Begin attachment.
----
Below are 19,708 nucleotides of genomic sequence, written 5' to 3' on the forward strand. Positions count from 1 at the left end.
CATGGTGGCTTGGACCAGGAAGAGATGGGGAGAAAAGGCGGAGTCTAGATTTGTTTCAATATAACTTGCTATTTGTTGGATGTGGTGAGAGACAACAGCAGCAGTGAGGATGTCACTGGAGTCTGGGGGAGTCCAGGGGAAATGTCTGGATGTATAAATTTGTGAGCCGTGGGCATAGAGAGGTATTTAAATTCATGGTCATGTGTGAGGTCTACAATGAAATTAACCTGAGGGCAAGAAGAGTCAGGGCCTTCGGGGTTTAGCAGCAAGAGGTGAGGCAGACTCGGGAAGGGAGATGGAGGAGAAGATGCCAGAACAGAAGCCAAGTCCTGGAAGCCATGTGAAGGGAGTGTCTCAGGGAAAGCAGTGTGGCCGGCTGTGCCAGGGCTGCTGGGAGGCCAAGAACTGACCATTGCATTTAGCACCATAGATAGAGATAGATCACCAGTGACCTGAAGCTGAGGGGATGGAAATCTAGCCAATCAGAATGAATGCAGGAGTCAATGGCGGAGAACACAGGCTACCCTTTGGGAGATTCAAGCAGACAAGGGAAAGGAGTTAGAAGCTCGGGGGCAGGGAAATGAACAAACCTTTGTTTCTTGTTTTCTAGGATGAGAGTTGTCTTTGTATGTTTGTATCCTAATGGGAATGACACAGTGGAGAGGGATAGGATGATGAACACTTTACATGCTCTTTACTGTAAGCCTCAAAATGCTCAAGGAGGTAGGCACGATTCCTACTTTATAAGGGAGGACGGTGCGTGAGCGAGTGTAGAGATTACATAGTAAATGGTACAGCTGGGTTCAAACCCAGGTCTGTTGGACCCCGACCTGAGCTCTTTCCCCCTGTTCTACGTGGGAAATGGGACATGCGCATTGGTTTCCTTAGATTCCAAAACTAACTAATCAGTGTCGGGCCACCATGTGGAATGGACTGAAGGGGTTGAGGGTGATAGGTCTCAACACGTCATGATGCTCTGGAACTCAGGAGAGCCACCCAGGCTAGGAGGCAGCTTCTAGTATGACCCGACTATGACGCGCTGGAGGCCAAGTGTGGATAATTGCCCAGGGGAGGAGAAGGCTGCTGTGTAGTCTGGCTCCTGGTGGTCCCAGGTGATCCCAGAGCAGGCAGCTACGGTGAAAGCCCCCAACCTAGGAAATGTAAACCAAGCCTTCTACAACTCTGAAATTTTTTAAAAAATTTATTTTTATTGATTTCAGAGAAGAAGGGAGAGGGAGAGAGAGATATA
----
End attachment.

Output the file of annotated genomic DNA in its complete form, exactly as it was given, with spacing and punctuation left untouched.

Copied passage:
Below are 19,708 nucleotides of genomic sequence, written 5' to 3' on the forward strand. Positions count from 1 at the left end.
CATGGTGGCTTGGACCAGGAAGAGATGGGGAGAAAAGGCGGAGTCTAGATTTGTTTCAATATAACTTGCTATTTGTTGGATGTGGTGAGAGACAACAGCAGCAGTGAGGATGTCACTGGAGTCTGGGGGAGTCCAGGGGAAATGTCTGGATGTATAAATTTGTGAGCCGTGGGCATAGAGAGGTATTTAAATTCATGGTCATGTGTGAGGTCTACAATGAAATTAACCTGAGGGCAAGAAGAGTCAGGGCCTTCGGGGTTTAGCAGCAAGAGGTGAGGCAGACTCGGGAAGGGAGATGGAGGAGAAGATGCCAGAACAGAAGCCAAGTCCTGGAAGCCATGTGAAGGGAGTGTCTCAGGGAAAGCAGTGTGGCCGGCTGTGCCAGGGCTGCTGGGAGGCCAAGAACTGACCATTGCATTTAGCACCATAGATAGAGATAGATCACCAGTGACCTGAAGCTGAGGGGATGGAAATCTAGCCAATCAGAATGAATGCAGGAGTCAATGGCGGAGAACACAGGCTACCCTTTGGGAGATTCAAGCAGACAAGGGAAAGGAGTTAGAAGCTCGGGGGCAGGGAAATGAACAAACCTTTGTTTCTTGTTTTCTAGGATGAGAGTTGTCTTTGTATGTTTGTATCCTAATGGGAATGACACAGTGGAGAGGGATAGGATGATGAACACTTTACATGCTCTTTACTGTAAGCCTCAAAATGCTCAAGGAGGTAGGCACGATTCCTACTTTATAAGGGAGGACGGTGCGTGAGCGAGTGTAGAGATTACATAGTAAATGGTACAGCTGGGTTCAAACCCAGGTCTGTTGGACCCCGACCTGAGCTCTTTCCCCCTGTTCTACGTGGGAAATGGGACATGCGCATTGGTTTCCTTAGATTCCAAAACTAACTAATCAGTGTCGGGCCACCATGTGGAATGGACTGAAGGGGTTGAGGGTGATAGGTCTCAACACGTCATGATGCTCTGGAACTCAGGAGAGCCACCCAGGCTAGGAGGCAGCTTCTAGTATGACCCGACTATGACGCGCTGGAGGCCAAGTGTGGATAATTGCCCAGGGGAGGAGAAGGCTGCTGTGTAGTCTGGCTCCTGGTGGTCCCAGGTGATCCCAGAGCAGGCAGCTACGGTGAAAGCCCCCAACCTAGGAAATGTAAACCAAGCCTTCTACAACTCTGAAATTTTTTAAAAAATTTATTTTTATTGATTTCAGAGAAGAAGGGAGAGGGAGAGAGAGATATA